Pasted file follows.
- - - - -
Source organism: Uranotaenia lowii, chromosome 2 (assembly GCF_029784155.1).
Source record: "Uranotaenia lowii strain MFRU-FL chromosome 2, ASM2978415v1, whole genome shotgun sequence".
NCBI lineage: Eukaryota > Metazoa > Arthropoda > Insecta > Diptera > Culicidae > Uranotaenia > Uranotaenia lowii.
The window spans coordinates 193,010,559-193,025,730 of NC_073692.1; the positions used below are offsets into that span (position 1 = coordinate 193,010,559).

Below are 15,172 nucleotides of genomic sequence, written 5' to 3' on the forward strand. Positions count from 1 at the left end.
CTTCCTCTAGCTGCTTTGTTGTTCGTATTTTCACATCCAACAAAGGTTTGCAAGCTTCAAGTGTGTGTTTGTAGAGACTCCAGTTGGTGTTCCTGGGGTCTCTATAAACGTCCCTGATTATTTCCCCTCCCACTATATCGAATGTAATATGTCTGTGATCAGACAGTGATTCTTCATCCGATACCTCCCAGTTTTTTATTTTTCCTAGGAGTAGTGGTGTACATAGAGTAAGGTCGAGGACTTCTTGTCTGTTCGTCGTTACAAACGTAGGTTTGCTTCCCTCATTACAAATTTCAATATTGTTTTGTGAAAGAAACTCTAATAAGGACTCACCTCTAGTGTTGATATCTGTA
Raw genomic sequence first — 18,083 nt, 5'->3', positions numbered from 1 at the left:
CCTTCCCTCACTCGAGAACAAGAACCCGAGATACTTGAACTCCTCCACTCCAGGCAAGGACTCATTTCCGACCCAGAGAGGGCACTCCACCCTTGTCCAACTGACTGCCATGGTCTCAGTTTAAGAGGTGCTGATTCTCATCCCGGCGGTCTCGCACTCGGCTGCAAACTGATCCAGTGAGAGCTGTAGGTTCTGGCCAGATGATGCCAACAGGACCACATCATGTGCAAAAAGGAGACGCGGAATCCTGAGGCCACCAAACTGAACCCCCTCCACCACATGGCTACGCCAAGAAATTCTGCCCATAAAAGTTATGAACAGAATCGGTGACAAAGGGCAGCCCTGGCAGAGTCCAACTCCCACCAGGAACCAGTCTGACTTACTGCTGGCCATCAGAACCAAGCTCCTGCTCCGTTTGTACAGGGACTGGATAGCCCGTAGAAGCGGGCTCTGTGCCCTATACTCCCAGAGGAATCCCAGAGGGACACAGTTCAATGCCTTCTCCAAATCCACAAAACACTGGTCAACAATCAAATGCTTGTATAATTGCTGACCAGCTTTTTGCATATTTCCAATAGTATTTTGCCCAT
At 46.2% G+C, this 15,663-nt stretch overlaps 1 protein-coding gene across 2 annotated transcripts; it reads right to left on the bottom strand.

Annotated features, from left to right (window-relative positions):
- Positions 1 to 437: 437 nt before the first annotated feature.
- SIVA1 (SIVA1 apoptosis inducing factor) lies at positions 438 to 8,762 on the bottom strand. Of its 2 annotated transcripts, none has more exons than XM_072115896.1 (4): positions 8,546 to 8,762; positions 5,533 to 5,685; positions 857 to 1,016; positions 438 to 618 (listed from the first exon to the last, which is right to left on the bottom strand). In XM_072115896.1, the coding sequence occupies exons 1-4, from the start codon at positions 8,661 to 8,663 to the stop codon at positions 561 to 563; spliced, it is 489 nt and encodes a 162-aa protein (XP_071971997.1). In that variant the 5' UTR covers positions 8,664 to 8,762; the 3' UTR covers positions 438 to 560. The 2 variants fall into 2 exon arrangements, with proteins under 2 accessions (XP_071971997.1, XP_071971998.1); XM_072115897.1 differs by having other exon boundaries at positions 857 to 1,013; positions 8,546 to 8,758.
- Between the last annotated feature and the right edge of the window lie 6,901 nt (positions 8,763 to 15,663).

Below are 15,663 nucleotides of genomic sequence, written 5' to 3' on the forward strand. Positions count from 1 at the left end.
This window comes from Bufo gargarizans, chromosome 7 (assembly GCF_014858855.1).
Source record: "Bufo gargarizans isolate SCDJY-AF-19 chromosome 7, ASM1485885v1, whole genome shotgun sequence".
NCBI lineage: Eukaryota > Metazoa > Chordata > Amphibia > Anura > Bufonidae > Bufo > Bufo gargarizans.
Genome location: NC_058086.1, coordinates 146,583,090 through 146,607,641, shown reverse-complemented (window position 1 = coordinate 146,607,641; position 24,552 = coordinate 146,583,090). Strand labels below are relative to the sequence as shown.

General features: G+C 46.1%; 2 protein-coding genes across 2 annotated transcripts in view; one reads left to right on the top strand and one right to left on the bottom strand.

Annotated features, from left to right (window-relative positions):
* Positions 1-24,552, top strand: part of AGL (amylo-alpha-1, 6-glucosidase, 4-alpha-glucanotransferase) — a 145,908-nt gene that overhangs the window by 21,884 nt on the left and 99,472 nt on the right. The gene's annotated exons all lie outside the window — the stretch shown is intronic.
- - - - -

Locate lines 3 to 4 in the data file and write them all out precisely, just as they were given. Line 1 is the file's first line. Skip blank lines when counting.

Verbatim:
NCBI lineage: Eukaryota > Metazoa > Arthropoda > Insecta > Diptera > Culicidae > Uranotaenia > Uranotaenia lowii.
The window spans coordinates 193,010,559-193,025,730 of NC_073692.1; the positions used below are offsets into that span (position 1 = coordinate 193,010,559).